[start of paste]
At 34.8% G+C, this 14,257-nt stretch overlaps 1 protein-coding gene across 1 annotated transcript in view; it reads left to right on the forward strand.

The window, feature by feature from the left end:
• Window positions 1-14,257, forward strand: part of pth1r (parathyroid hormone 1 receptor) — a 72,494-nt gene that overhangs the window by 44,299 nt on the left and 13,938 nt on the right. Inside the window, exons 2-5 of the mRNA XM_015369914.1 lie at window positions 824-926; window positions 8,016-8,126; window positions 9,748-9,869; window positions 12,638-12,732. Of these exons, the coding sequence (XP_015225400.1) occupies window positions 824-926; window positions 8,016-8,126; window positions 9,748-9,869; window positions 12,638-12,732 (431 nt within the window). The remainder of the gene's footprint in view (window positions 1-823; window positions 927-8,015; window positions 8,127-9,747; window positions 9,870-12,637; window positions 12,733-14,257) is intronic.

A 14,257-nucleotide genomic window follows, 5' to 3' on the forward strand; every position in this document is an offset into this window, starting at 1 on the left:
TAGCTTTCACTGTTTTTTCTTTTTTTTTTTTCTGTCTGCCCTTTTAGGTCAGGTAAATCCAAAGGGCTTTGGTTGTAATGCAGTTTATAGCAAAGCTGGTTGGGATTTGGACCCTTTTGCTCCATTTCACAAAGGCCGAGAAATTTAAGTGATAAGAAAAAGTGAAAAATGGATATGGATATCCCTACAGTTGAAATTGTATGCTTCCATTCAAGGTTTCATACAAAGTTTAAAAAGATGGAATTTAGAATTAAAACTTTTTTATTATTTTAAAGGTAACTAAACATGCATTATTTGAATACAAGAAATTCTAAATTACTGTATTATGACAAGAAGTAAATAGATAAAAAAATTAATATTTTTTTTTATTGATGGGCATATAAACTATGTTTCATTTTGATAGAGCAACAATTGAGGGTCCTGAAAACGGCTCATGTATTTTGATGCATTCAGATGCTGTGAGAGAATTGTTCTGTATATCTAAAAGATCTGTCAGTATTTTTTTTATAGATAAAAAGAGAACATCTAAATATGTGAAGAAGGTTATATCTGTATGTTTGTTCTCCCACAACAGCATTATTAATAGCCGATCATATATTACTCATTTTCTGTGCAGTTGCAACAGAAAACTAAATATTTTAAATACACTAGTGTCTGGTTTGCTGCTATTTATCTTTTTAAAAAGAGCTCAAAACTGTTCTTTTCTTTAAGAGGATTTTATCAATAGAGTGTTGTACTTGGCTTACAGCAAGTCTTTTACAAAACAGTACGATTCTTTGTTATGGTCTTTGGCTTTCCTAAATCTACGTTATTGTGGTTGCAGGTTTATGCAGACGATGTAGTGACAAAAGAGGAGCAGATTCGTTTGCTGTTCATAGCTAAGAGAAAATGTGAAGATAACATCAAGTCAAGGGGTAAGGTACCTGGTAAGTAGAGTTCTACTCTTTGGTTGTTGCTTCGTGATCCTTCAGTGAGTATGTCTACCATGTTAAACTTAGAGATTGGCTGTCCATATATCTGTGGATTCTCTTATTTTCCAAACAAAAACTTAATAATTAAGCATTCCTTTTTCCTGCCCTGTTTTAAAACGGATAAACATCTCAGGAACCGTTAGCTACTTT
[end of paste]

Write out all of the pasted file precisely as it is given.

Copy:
At 34.8% G+C, this 14,257-nt stretch overlaps 1 protein-coding gene across 1 annotated transcript in view; it reads left to right on the forward strand.

The window, feature by feature from the left end:
• Window positions 1-14,257, forward strand: part of pth1r (parathyroid hormone 1 receptor) — a 72,494-nt gene that overhangs the window by 44,299 nt on the left and 13,938 nt on the right. Inside the window, exons 2-5 of the mRNA XM_015369914.1 lie at window positions 824-926; window positions 8,016-8,126; window positions 9,748-9,869; window positions 12,638-12,732. Of these exons, the coding sequence (XP_015225400.1) occupies window positions 824-926; window positions 8,016-8,126; window positions 9,748-9,869; window positions 12,638-12,732 (431 nt within the window). The remainder of the gene's footprint in view (window positions 1-823; window positions 927-8,015; window positions 8,127-9,747; window positions 9,870-12,637; window positions 12,733-14,257) is intronic.

A 14,257-nucleotide genomic window follows, 5' to 3' on the forward strand; every position in this document is an offset into this window, starting at 1 on the left:
TAGCTTTCACTGTTTTTTCTTTTTTTTTTTTCTGTCTGCCCTTTTAGGTCAGGTAAATCCAAAGGGCTTTGGTTGTAATGCAGTTTATAGCAAAGCTGGTTGGGATTTGGACCCTTTTGCTCCATTTCACAAAGGCCGAGAAATTTAAGTGATAAGAAAAAGTGAAAAATGGATATGGATATCCCTACAGTTGAAATTGTATGCTTCCATTCAAGGTTTCATACAAAGTTTAAAAAGATGGAATTTAGAATTAAAACTTTTTTATTATTTTAAAGGTAACTAAACATGCATTATTTGAATACAAGAAATTCTAAATTACTGTATTATGACAAGAAGTAAATAGATAAAAAAATTAATATTTTTTTTTATTGATGGGCATATAAACTATGTTTCATTTTGATAGAGCAACAATTGAGGGTCCTGAAAACGGCTCATGTATTTTGATGCATTCAGATGCTGTGAGAGAATTGTTCTGTATATCTAAAAGATCTGTCAGTATTTTTTTTATAGATAAAAAGAGAACATCTAAATATGTGAAGAAGGTTATATCTGTATGTTTGTTCTCCCACAACAGCATTATTAATAGCCGATCATATATTACTCATTTTCTGTGCAGTTGCAACAGAAAACTAAATATTTTAAATACACTAGTGTCTGGTTTGCTGCTATTTATCTTTTTAAAAAGAGCTCAAAACTGTTCTTTTCTTTAAGAGGATTTTATCAATAGAGTGTTGTACTTGGCTTACAGCAAGTCTTTTACAAAACAGTACGATTCTTTGTTATGGTCTTTGGCTTTCCTAAATCTACGTTATTGTGGTTGCAGGTTTATGCAGACGATGTAGTGACAAAAGAGGAGCAGATTCGTTTGCTGTTCATAGCTAAGAGAAAATGTGAAGATAACATCAAGTCAAGGGGTAAGGTACCTGGTAAGTAGAGTTCTACTCTTTGGTTGTTGCTTCGTGATCCTTCAGTGAGTATGTCTACCATGTTAAACTTAGAGATTGGCTGTCCATATATCTGTGGATTCTCTTATTTTCCAAACAAAAACTTAATAATTAAGCATTCCTTTTTCCTGCCCTGTTTTAAAACGGATAAACATCTCAGGAACCGTTAGCTACTTT